Two months ago, I posted an article about a United Airlines series of failures that, if not so painful for their paying customers – and their employees too – would be laughable.
Yesterday, I had the pleasure of reading an interview with the legendary Gordon Bethune, who turned around Continental Airlines in a single year, from a loss of $600MM in FY1994 to a profit of $225MM in FY1995.
While it is easy to view the interview as taking aim at current United Continental CEO, Jeff Smisek, whom Bethune hired back in the 1990s, albeit as a lawyer, not as general manager of the business, (disclosure: I wish he were taking those shots, as it might indicate an intention to return and save the company from its severe mismanagement), there are some really important lessons for managers, especially at tech firms.
Everything Bethune says all boils down to one thing: it is all about your people.
A company succeeds or fails on the ability of the CEO to hire great people who can lead people to do great things. Yes, you need sufficient capital, and a product customers want, and pricing that attracts those customers profitably, and all of the necessary ingredients to run the business, but it is all about helping your employees serve their customers.
What does all of this have to do with technology businesses? Everything.
We in the technology world tend to get caught up in one of two related narrow mindsets:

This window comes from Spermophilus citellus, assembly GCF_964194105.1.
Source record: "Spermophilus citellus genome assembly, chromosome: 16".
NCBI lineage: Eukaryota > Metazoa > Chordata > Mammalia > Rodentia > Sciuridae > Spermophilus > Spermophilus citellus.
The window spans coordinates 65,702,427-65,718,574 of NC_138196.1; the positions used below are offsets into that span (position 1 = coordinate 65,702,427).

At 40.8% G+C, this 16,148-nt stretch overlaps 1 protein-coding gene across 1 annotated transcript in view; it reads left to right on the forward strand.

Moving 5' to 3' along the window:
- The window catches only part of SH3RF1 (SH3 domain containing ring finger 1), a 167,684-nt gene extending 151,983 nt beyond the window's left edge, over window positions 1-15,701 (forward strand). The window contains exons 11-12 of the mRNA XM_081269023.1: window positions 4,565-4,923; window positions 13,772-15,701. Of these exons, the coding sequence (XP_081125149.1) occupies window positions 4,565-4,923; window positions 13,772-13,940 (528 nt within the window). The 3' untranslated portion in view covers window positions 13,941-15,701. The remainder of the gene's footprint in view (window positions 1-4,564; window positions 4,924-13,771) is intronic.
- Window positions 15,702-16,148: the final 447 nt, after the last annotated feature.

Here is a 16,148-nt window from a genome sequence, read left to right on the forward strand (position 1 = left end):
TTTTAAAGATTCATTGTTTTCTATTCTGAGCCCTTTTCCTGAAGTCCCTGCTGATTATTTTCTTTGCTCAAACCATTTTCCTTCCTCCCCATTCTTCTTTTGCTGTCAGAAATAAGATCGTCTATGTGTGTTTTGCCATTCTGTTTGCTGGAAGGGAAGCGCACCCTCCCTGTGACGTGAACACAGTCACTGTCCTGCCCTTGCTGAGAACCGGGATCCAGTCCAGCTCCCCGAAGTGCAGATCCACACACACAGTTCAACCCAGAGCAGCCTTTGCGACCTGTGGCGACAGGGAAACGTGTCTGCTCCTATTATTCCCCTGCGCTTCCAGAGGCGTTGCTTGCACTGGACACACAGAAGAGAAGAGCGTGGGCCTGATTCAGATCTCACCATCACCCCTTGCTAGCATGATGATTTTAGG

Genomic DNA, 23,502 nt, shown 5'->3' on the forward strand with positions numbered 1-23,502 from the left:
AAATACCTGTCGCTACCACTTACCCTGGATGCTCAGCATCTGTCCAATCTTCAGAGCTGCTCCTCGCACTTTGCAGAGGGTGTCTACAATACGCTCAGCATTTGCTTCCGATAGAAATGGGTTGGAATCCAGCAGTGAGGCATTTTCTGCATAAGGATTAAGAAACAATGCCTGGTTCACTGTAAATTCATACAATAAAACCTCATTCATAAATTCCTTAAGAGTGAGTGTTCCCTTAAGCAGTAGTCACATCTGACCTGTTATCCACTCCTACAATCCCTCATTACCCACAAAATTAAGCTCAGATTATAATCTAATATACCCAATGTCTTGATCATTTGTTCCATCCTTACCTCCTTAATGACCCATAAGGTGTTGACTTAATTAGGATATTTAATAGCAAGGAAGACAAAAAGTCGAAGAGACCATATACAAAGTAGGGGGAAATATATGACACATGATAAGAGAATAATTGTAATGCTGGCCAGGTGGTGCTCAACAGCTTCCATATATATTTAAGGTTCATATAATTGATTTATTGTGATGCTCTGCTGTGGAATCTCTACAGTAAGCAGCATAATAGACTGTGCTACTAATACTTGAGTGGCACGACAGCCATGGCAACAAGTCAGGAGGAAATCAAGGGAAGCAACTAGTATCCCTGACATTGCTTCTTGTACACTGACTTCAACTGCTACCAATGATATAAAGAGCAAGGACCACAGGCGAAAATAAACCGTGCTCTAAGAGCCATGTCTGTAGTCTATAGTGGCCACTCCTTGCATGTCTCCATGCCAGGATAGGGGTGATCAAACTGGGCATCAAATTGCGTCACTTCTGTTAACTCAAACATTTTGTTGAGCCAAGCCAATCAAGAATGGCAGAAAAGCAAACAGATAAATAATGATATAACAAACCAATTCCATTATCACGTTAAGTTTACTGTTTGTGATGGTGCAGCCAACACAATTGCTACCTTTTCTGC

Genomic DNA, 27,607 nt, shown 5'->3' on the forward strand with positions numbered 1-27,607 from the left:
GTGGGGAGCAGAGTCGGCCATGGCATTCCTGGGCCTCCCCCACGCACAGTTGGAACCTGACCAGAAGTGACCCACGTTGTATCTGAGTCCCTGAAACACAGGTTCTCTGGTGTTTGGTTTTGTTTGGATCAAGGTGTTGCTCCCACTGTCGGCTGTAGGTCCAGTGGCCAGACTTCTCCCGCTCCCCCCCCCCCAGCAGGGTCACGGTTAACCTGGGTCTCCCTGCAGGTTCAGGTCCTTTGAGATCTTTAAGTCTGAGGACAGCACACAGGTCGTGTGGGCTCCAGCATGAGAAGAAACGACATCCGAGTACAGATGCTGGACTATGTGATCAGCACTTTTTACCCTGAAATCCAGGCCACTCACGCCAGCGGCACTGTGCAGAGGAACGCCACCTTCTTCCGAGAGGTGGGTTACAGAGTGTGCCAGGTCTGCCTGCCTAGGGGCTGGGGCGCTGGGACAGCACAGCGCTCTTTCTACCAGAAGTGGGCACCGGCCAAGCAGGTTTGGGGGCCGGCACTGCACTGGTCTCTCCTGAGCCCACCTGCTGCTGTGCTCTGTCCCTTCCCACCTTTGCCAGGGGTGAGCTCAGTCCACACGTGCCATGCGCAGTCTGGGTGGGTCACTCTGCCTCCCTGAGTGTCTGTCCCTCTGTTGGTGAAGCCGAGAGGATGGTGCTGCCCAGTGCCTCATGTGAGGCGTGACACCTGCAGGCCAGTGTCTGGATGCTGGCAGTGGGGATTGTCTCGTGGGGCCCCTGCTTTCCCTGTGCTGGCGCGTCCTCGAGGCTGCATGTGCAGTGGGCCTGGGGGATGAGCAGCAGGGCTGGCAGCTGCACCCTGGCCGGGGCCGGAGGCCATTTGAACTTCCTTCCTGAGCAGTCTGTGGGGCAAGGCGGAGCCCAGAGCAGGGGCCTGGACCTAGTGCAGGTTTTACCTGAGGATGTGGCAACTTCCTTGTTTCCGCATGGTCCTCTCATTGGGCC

- The engineer: It is all about the cool technology.
- The investor: It is all about the ROI, or market share, or finances.
Both of those matter, but both focus too narrowly on the numbers, something that can be put in a formula, at the expense of the people. True, without the product you cannot sell anything, and without great technology, you cannot hire the A-list people who will make it even better, reduce your costs, respond quickly, scale and innovate to better growth. Without the investment, you don’t have the cash to hire those great people, and build the product, and sell to the market.
But when it comes to running the business, which is what you do every single day, it is all about the people.
I have worked with multiple clients who have had scale and stability issues with their online or cloud or Software-as-a-Service offering.
- Sometimes, I find the problem in people who are not up to snuff. We simply have not hired the right calibre of people.
- Most of the time, there is some technology problem. We are using old architectures, or the wrong technology, or lacking some basic processes or tools.
- Always there is a management problem.
After fixing the immediate issue, I always ask, “you have hired great people. With such good people, how did we get into this situation in the first place?” Inevitably, the answer is that either the team lacks the support it needs to do it right, or it has incentives that unwittingly deter them from doing it right.
Does this mean management is bad? Of course not! After all, they were sufficiently concerned and dedicated to the company to want it to succeed, open-minded enough to ask for my outside help, and willing, in almost every case, to take it.
It means management is learning, which is precisely what they should be doing. The smartest executive of all is the one who says:
- I successfully got us to this point.
- We have issues, I am hiring outside help to solve our technology challenges.
- I have learned from that help how we got into this situation and what to do better.
- Now let that help assist us in putting in place support, incentive and risk-taking structures that keep us from getting bogged down again.
Which kind of management are you? Ask us to help you find out.